Malicious software developers will demand ransom payments in Bitcoin, a “cryptocurrency” that is impossible to trace back to the people making the demands. Bitcoins can be exchanged for “real” currencies like Dollars or Euros.
How Can Cyber Insurance Protect Me?
Insurance carriers have begun rolling out cyber insurance policies meant to protect businesses and individuals from the repercussions of such attacks, and you’re much more likely to be a victim of a cyber-attack than a fire or flood. Cyber-attacks aren’t just ransomware, but also include identity theft and data breaches.
IBM reports that in 2016, hackers and other cyber crooks leaked 4 billion records online, more than the last two years’ totals combined. IBM’s cyber security clients experienced 54 million security events in 2016, averaging around 93 incidents per client. In 2015, the average client suffered approximately 178 security incidents.
What, exactly, does cyber insurance cover? Cyber insurance can cover tangible and intangible property like servers, customer names, social security numbers, credit card numbers, health information, and even threats posed by viruses.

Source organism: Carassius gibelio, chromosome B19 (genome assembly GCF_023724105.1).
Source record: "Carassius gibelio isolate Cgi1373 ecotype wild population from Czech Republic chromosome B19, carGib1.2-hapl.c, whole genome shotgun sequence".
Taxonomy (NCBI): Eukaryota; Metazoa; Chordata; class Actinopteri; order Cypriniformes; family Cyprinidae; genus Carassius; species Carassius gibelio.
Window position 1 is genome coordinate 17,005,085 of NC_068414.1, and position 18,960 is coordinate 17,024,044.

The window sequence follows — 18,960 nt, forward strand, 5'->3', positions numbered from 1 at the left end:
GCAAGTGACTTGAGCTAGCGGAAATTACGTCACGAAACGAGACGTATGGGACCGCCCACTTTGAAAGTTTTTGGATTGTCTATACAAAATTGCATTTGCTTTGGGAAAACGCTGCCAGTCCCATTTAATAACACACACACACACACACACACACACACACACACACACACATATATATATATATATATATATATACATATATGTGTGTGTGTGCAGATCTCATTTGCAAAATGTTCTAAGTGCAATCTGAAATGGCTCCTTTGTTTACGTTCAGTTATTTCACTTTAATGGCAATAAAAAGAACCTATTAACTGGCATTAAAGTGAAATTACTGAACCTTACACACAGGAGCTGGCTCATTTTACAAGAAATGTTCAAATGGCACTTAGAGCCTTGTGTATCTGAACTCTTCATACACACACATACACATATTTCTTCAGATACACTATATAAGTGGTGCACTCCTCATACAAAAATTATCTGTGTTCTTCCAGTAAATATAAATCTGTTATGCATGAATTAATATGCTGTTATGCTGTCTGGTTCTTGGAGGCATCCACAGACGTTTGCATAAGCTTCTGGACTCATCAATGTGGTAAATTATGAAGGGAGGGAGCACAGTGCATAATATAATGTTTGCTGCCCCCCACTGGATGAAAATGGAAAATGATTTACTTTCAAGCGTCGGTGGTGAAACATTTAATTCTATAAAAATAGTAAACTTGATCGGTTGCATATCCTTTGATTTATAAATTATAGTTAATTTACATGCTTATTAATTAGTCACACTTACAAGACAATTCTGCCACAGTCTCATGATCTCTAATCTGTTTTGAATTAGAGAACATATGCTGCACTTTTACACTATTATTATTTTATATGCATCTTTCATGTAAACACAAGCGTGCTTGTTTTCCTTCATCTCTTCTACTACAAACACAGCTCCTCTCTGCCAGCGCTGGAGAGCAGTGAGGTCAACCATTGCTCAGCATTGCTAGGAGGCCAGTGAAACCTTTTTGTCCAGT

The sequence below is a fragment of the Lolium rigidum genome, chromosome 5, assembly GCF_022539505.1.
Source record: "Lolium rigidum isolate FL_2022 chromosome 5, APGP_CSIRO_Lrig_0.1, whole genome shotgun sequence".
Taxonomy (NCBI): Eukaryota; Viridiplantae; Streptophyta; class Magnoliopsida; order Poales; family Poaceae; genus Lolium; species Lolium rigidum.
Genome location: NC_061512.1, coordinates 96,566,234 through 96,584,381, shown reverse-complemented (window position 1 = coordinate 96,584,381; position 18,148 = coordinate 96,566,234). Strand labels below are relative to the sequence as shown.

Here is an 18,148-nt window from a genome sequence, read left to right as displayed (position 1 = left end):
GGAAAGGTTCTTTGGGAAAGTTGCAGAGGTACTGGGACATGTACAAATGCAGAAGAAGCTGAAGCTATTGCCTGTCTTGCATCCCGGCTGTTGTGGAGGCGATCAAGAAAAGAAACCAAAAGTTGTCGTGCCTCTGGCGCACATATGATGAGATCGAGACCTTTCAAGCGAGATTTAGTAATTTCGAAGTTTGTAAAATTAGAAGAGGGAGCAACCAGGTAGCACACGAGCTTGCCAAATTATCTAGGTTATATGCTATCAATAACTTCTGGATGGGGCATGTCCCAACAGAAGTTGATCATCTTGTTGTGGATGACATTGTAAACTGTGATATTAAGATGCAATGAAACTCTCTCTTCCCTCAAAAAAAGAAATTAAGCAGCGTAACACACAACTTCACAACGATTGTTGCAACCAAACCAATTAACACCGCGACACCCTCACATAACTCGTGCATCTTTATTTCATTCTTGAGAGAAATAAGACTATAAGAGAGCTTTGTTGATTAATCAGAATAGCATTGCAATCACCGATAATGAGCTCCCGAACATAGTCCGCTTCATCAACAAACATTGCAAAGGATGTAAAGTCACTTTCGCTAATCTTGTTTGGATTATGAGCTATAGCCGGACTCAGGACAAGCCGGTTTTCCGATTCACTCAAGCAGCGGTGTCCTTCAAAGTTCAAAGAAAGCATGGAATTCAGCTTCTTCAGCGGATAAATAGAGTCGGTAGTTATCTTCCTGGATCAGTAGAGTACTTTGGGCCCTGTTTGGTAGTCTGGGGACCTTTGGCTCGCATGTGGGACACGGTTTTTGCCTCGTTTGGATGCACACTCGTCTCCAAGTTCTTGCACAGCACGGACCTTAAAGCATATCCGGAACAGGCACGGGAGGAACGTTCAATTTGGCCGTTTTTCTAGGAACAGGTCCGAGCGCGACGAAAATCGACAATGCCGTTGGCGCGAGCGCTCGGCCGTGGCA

Cyber coverage also comes with first party and third liability coverages. First party coverages cover claims you make against your own insurance for loss of income due to cyber events, while third party coverages protects your customers’ information and is where a customer or business would file a claim against you in case of a cyber event.
What Does Cyber Insurance Cover?
Most Cyber Insurance policies include five major coverages:
1. Data Loss Expenses: This coverage allows you to immediately and effectively respond to a breach of your data. Covered expense/services include: